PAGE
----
Translation of thick in Spanish:
adjective/adjetivo (-er, -est)
- 1 1.1 [layer/book/fabric] grueso, gordo [colloquial/familiar] it's 5cm thick tiene 5cm de espesor or de grosor an inch-thick layer una capa de una pulgada de espesor or de grosorExample sentences
- A scar ran from above his right eye, across his nose and mouth, and ended just below the left side of his thick lips.
- The burgers they dine on are suitably beefy without being too big, with stacks of thick fries on the side.
- She looked across her room to the desk on the other side, the thick book on top of it waiting to be read.
Example sentences1.2 (in consistency) [soup/cream/sauce] espeso
- Up until then I'd just been branded as the thick, stupid farmer's son.
- Was he plain stupid, thick or did he just want to die?
- I used to think it was me being stupid and thick; the teachers used to call me that a lot.
Example sentences1.3 (dense) [vegetation] espeso, denso; [fur/hedge] tupido; [fog/smoke] espeso, denso; [beard/eyebrows] poblado she has thick hair tiene mucho pelo, tiene el pelo grueso y abundante
- He seems very thick with him.
- ‘He has a fair chance of success, too, for he seems very thick with Floyd, and it's a good thing to have a friend at headquarters,’ observed the Colonel.
- It should have the consistency of a thick paste.
- My main meal came with well seasoned roasted potatoes, nice firm courgettes in thick tomato sauce, and mildly spiced yam.
- Cook for a few minutes longer until the lamb and zucchini are both tender and the mixture has the consistency of a thick sauce.
- Rain, heavy cloud cover and thick fog in the area had prompted Albania's prime minister to cancel his own flight to the conference.
- It simply continued, going on towards infinity until finally the air itself was so thick as to be opaque.
- They could see an immense mountain that stretched up into heavy thick clouds.
- 2 (covered, filled) (predicative/predicativo) to be thick
withsth estar* lleno dealgo thick with dust lleno de polvo thick with smoke cargado or lleno de humo thick with tourists atestado or [pejorative/peyorativo] plagado de turistasExample sentences
- The air was thick with incense smoke from joss sticks and everyone was eating.
- The air was thick with grit and smoke, its acidic taste coating the insides of her mouth.
- The air is often thick with the perfume of jasmine and orange blossom.
- 3 (heavy) [accent] fuerte, marcado with a thick voice (from drink) con voz pastosa (from fear) con voz sorda I woke up with a thick head me levanté con la cabeza embotadaExample sentences
- The actors are especially unhappy about the scene where the asylum seeker meets the English girl's parents and they cannot understand a word he says because of his thick accent.
- Plus, my accent was so thick that it was hard for the teachers to understand me.
- The guy had spoken with a thick accent which made it hard to understand his words.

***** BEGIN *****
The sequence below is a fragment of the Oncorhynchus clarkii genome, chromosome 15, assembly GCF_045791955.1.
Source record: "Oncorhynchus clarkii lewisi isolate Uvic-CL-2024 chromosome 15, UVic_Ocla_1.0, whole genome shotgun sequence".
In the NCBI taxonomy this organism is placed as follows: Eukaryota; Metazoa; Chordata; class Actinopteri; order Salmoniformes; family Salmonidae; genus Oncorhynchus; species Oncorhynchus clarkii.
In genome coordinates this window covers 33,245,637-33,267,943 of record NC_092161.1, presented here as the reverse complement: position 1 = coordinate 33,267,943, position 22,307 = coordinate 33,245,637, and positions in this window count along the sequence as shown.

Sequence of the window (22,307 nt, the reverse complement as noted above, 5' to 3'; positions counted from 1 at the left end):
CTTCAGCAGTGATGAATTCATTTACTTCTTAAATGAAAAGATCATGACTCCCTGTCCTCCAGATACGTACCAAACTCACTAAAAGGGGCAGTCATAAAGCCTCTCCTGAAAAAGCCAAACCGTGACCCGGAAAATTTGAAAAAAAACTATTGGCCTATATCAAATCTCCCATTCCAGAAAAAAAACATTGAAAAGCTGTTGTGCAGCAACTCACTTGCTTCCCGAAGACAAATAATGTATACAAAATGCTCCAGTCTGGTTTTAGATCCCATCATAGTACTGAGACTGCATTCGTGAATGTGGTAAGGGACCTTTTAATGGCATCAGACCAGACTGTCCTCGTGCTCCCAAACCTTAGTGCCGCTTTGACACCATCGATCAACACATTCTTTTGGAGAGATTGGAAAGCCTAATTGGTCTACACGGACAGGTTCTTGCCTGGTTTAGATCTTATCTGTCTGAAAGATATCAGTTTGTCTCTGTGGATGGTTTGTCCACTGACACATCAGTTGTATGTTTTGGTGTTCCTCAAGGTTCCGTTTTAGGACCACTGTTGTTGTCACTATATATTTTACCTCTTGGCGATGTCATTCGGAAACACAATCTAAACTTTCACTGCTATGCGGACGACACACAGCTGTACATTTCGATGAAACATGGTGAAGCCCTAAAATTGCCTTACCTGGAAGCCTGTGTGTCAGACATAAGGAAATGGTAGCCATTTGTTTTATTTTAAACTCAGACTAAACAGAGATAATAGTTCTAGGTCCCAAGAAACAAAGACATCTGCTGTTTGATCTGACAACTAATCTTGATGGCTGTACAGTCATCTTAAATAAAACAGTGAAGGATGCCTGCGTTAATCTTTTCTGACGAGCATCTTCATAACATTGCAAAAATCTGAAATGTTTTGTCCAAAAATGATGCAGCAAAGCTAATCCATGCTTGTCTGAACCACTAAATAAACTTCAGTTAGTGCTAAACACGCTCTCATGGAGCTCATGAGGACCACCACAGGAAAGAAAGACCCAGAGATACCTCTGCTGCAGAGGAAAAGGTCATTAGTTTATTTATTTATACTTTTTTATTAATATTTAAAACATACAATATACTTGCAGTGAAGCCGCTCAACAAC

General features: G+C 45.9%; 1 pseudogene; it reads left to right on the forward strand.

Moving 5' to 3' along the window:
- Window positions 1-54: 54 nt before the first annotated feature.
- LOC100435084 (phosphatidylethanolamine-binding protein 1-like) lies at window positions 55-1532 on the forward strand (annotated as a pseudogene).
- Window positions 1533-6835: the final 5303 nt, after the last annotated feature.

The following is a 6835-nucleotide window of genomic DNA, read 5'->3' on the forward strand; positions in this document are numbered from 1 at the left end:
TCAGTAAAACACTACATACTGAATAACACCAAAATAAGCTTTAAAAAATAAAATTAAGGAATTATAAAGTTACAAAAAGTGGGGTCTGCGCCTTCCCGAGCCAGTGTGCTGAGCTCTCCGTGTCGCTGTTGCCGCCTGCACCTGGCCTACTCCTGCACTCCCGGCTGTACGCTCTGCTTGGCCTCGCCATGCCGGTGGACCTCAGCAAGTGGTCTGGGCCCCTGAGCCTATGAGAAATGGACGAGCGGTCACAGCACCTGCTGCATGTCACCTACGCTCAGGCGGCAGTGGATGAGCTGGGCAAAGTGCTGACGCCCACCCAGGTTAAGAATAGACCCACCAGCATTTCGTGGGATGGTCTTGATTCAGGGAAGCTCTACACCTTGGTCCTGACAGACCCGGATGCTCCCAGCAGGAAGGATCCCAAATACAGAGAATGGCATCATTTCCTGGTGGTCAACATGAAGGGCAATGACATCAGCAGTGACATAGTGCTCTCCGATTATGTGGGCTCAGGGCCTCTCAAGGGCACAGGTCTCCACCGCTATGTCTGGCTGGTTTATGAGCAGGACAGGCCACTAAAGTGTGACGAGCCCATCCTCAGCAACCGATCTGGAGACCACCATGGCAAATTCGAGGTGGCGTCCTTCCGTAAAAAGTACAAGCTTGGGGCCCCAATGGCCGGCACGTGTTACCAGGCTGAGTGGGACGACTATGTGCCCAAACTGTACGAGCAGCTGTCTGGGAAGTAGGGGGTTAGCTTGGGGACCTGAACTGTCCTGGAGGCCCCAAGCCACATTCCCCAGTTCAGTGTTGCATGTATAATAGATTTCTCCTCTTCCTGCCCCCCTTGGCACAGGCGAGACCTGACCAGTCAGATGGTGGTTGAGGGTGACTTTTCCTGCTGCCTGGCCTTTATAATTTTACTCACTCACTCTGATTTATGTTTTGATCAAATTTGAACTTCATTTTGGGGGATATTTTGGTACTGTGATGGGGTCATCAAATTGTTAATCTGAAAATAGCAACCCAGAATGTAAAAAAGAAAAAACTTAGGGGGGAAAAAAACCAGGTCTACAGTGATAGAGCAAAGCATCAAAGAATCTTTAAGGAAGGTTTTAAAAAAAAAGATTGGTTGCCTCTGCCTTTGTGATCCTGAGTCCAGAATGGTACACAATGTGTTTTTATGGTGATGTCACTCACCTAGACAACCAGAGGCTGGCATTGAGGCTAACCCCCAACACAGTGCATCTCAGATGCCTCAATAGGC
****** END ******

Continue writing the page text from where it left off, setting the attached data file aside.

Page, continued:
- 4 [colloquial/familiar] 4.1 (stupid) burro [colloquial/familiar], corto [colloquial/familiar] 4.2 (unfair) it's a bit thick ya es demasiado, ya es pasarse [colloquial/familiar] 4.3 (close) (predicative/predicativo) to be thick (
withsb) estar* a partir un piñón or (Southern Cone/Cono Sur) un confite (con algn) he's very thick with the boss el jefe y él están a partir un piñón or (Southern Cone/Cono Sur) un confite, el jefe y él son uña y carne or [humorous/humorístico] uña y mugre or (River Plate area/Río de la Plata) carne y uñaExample sentences
- He was tall and lanky, with small round glasses and a close cap of thick curls.
- At the end of the three-hour journey, the thick forests thin out revealing a much-used pathway which slopes abruptly to the bed of a nearby river.
- Tall palm trees and thick forests of cactuses give travellers the impression that they are staying in a tropical region.
- she likes to be in the thick of things le gusta estar donde está la acción in the thick of the brawl en lo más reñido de la pelea in the thick of night (American English/inglés norteamericano) en plena noche through thick and thin tanto en las duras como en las maduras you can rely on him, through thick and thin puedes contar con él tanto en las duras como en las maduras
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Here is a selection of useful words and phrases you will need in real-life situations while you're visiting Spain and other Spanish-speaking countries...
Spain's literary renaissance, known as the Golden Age (Siglo de Oro/i>), roughly covers the sixteenth and seventeenth centuries. It includes the Italian-influenced poetry of figures such as Garcilaso de la Vega; the religious verse of Fray Luis de León, Santa Teresa de Ávila and San Juan de la Cruz; picaresque novels such as the anonymous Lazarillo de Tormes and Quevedo's Buscón; Miguel de Cervantes' immortal Don Quijote; the theater of Lope de Vega, and the ornate poetry of Luis de Góngora.